Introduction
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At the heart of each of us, whatever our imperfections, there exists a silent pulse of perfect rhythm, a complex of wave forms and resonances, which is absolutely individual and unique, and yet which connects us to everything in the universe. The act of getting in touch with this pulse can transform our personal experience and in some way alter the world around us.

— Friedrich Nietzsche

The convergence between science and mysticism, between Eastern thought and Western pragmatism, and the consequent emergence of a new paradigm in recent times, offers a renewed hope that we may yet be able to transform ourselves and the world around us. The dangers of failing to do so are readily apparent, mostly in the near-destruction of the ecological system of the planet. There are many tools of transformation but the only place where transformation really takes place is in the human heart. The ancient traditions of the East have always sought to understand the nature of reality within one's own heart. It is not an accident that the Chinese word hsin stands for Heart-Mind. In the Eastern way of looking at things, the thinking-feeling process is a unified field, in contrast to the Cartesian dualism of the western scientific mind. Human experience has shown that the heart-mind, being deeply conditioned, is not an easy place for conflicts to be resolved. This was brought out most vividly in the intense emotional and even existential crisis which the pioneers of quantum physics (the post-Einsteinian branch of physics that deals with the molecular structure of organisms at the subatomic level) underwent before they could accept the intellectual findings of their own experiments.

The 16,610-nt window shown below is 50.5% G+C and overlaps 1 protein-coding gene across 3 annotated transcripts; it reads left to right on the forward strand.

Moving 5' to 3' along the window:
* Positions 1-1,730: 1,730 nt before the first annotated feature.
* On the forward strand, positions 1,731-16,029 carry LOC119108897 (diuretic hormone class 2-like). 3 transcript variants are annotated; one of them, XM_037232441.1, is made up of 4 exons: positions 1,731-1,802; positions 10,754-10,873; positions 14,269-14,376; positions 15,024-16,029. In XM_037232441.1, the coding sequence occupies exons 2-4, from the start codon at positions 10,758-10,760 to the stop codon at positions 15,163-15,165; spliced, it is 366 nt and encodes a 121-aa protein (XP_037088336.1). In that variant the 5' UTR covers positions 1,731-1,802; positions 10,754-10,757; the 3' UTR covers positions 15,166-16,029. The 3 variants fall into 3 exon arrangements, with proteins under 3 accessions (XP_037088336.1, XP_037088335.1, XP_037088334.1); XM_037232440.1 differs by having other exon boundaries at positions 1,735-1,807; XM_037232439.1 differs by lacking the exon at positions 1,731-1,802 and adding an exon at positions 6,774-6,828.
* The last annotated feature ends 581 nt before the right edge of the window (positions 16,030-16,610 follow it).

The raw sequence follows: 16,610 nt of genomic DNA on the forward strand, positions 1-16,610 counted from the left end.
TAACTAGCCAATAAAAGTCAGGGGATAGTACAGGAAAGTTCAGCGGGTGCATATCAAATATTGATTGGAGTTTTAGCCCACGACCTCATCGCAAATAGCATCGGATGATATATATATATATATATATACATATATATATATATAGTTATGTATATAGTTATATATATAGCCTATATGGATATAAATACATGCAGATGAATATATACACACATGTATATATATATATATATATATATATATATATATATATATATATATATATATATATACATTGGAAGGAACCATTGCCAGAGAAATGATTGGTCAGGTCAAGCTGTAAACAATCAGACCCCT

The Heart Sutra, an ancient scripture from the Mahayana wisdom schools of Buddhism, is an insight into the nature of ultimate reality through intuitive wisdom. The spaciousness of this insight allows the heart to beat in its naturalness, beyond disputations and ideological arguments. Now that quantum physics has found some very interesting parallels to the basic insights of the Heart Sutra, perhaps the intellectual and the intuitive can meet in the new paradigm. At the same time, while this commentary offers to view the insights of Mahayana Buddhism in the light of quantum physics, it carries no suggestion that the two are complementary or interchangeable. They are, at best, two entirely different orders of reality, each reflecting completely different underlying processes that happen to converge. In his pioneering book, The Tao of Physics, Frithjof Capra has observed:

The conception of physical things and phenomena as transient manifestations of an underlying fundamental entity is not only a basic element of quantum field theory, but also a basic element of the Eastern world view ... the intuition behind the physicist's interpretation of the subatomic world, in terms of the quantum field, is closely paralleled by that of the Eastern mystic who
interprets his or her experience of the world in terms of an ultimate underlying reality.

Buddhists express the same idea when they call the ultimate reality Sunyata--"Emptiness" or "the void"--and affirm that it is a living Void which gives birth to all forms in the phenomenal world .... Thus the Void of the Eastern mystic can easily be compared to the quantum field of subatomic physics. Like the quantum field, it gives birth to an infinite variety of forms which it sustains and, eventually, reabsorbs.